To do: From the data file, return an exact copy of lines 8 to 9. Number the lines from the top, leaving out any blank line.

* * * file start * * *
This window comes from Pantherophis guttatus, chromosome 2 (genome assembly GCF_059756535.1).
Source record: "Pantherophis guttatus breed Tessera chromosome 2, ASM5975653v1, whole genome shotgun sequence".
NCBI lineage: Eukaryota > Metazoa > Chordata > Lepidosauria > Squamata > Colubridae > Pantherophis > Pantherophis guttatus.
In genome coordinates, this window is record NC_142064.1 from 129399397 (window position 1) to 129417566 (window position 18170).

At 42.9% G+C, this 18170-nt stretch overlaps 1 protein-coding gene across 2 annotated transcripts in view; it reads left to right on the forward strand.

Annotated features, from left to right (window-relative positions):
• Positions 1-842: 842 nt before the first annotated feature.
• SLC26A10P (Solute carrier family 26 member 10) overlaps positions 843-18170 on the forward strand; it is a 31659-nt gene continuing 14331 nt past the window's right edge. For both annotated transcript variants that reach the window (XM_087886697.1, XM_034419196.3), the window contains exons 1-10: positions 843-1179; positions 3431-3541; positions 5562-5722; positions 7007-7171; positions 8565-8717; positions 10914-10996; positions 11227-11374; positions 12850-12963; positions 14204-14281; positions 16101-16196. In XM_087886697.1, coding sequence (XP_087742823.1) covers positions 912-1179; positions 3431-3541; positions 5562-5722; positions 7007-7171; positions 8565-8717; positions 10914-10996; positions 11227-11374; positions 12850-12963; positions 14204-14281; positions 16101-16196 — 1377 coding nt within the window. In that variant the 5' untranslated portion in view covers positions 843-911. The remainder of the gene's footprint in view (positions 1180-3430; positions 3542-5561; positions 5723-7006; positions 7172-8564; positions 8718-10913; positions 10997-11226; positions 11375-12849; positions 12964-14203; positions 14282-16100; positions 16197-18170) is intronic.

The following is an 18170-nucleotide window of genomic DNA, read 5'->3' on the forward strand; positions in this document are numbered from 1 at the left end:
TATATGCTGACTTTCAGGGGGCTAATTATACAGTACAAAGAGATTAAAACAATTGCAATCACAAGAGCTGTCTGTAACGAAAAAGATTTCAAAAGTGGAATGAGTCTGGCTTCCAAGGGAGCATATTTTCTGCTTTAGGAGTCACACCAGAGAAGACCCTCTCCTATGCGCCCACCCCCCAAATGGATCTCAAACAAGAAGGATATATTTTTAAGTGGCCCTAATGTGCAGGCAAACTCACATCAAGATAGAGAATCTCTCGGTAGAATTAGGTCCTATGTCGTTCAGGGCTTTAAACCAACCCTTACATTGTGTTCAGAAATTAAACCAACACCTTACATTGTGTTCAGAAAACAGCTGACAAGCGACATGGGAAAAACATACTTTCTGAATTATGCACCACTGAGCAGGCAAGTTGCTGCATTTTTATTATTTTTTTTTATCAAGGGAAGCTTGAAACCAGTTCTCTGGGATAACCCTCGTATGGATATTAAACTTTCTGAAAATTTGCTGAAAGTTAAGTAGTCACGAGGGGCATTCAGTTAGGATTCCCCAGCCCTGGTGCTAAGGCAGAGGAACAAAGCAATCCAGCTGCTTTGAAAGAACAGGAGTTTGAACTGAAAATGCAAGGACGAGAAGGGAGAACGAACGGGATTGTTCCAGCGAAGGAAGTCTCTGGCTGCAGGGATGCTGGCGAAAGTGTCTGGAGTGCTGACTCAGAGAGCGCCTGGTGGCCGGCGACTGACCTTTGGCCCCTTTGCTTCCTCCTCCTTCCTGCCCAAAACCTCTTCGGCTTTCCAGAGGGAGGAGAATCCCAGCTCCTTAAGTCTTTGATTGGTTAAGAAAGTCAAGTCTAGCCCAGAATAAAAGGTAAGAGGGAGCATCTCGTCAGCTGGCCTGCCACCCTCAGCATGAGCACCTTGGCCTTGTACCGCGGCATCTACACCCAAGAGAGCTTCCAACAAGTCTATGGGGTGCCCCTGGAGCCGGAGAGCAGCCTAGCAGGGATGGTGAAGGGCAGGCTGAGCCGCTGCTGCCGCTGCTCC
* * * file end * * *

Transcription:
• SLC26A10P (Solute carrier family 26 member 10) overlaps positions 843-18170 on the forward strand; it is a 31659-nt gene continuing 14331 nt past the window's right edge. For both annotated transcript variants that reach the window (XM_087886697.1, XM_034419196.3), the window contains exons 1-10: positions 843-1179; positions 3431-3541; positions 5562-5722; positions 7007-7171; positions 8565-8717; positions 10914-10996; positions 11227-11374; positions 12850-12963; positions 14204-14281; positions 16101-16196. In XM_087886697.1, coding sequence (XP_087742823.1) covers positions 912-1179; positions 3431-3541; positions 5562-5722; positions 7007-7171; positions 8565-8717; positions 10914-10996; positions 11227-11374; positions 12850-12963; positions 14204-14281; positions 16101-16196 — 1377 coding nt within the window. In that variant the 5' untranslated portion in view covers positions 843-911. The remainder of the gene's footprint in view (positions 1180-3430; positions 3542-5561; positions 5723-7006; positions 7172-8564; positions 8718-10913; positions 10997-11226; positions 11375-12849; positions 12964-14203; positions 14282-16100; positions 16197-18170) is intronic.

The following is an 18170-nucleotide window of genomic DNA, read 5'->3' on the forward strand; positions in this document are numbered from 1 at the left end: